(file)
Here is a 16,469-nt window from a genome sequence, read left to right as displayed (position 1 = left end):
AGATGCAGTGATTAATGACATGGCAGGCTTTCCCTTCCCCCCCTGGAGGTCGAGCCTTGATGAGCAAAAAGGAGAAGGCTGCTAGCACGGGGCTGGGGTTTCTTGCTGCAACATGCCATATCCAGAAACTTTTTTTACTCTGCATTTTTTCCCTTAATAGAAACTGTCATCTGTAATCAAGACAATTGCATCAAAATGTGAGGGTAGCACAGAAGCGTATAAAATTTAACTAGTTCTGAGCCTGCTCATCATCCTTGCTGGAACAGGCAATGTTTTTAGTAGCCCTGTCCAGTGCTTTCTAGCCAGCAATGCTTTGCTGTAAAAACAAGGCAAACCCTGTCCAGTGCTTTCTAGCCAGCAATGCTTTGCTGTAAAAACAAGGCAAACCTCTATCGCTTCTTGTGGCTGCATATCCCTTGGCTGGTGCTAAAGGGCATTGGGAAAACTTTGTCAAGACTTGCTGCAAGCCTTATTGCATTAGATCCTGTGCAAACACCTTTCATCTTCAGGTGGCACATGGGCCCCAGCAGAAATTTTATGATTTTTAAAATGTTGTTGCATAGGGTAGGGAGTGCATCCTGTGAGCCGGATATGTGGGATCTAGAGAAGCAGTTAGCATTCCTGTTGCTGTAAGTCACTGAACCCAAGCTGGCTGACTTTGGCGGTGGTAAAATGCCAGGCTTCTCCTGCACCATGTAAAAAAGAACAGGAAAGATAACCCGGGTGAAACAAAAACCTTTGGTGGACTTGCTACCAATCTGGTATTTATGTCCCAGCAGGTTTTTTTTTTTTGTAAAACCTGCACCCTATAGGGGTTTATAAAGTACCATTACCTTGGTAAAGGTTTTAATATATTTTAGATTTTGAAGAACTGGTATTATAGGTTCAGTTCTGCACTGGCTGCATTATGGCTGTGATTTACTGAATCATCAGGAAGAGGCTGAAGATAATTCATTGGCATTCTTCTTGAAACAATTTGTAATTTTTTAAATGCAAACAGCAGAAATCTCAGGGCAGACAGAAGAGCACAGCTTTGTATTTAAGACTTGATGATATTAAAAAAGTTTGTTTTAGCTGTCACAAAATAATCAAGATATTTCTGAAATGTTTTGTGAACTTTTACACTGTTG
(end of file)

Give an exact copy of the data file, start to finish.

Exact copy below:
Here is a 16,469-nt window from a genome sequence, read left to right as displayed (position 1 = left end):
AGATGCAGTGATTAATGACATGGCAGGCTTTCCCTTCCCCCCCTGGAGGTCGAGCCTTGATGAGCAAAAAGGAGAAGGCTGCTAGCACGGGGCTGGGGTTTCTTGCTGCAACATGCCATATCCAGAAACTTTTTTTACTCTGCATTTTTTCCCTTAATAGAAACTGTCATCTGTAATCAAGACAATTGCATCAAAATGTGAGGGTAGCACAGAAGCGTATAAAATTTAACTAGTTCTGAGCCTGCTCATCATCCTTGCTGGAACAGGCAATGTTTTTAGTAGCCCTGTCCAGTGCTTTCTAGCCAGCAATGCTTTGCTGTAAAAACAAGGCAAACCCTGTCCAGTGCTTTCTAGCCAGCAATGCTTTGCTGTAAAAACAAGGCAAACCTCTATCGCTTCTTGTGGCTGCATATCCCTTGGCTGGTGCTAAAGGGCATTGGGAAAACTTTGTCAAGACTTGCTGCAAGCCTTATTGCATTAGATCCTGTGCAAACACCTTTCATCTTCAGGTGGCACATGGGCCCCAGCAGAAATTTTATGATTTTTAAAATGTTGTTGCATAGGGTAGGGAGTGCATCCTGTGAGCCGGATATGTGGGATCTAGAGAAGCAGTTAGCATTCCTGTTGCTGTAAGTCACTGAACCCAAGCTGGCTGACTTTGGCGGTGGTAAAATGCCAGGCTTCTCCTGCACCATGTAAAAAAGAACAGGAAAGATAACCCGGGTGAAACAAAAACCTTTGGTGGACTTGCTACCAATCTGGTATTTATGTCCCAGCAGGTTTTTTTTTTTTGTAAAACCTGCACCCTATAGGGGTTTATAAAGTACCATTACCTTGGTAAAGGTTTTAATATATTTTAGATTTTGAAGAACTGGTATTATAGGTTCAGTTCTGCACTGGCTGCATTATGGCTGTGATTTACTGAATCATCAGGAAGAGGCTGAAGATAATTCATTGGCATTCTTCTTGAAACAATTTGTAATTTTTTAAATGCAAACAGCAGAAATCTCAGGGCAGACAGAAGAGCACAGCTTTGTATTTAAGACTTGATGATATTAAAAAAGTTTGTTTTAGCTGTCACAAAATAATCAAGATATTTCTGAAATGTTTTGTGAACTTTTACACTGTTG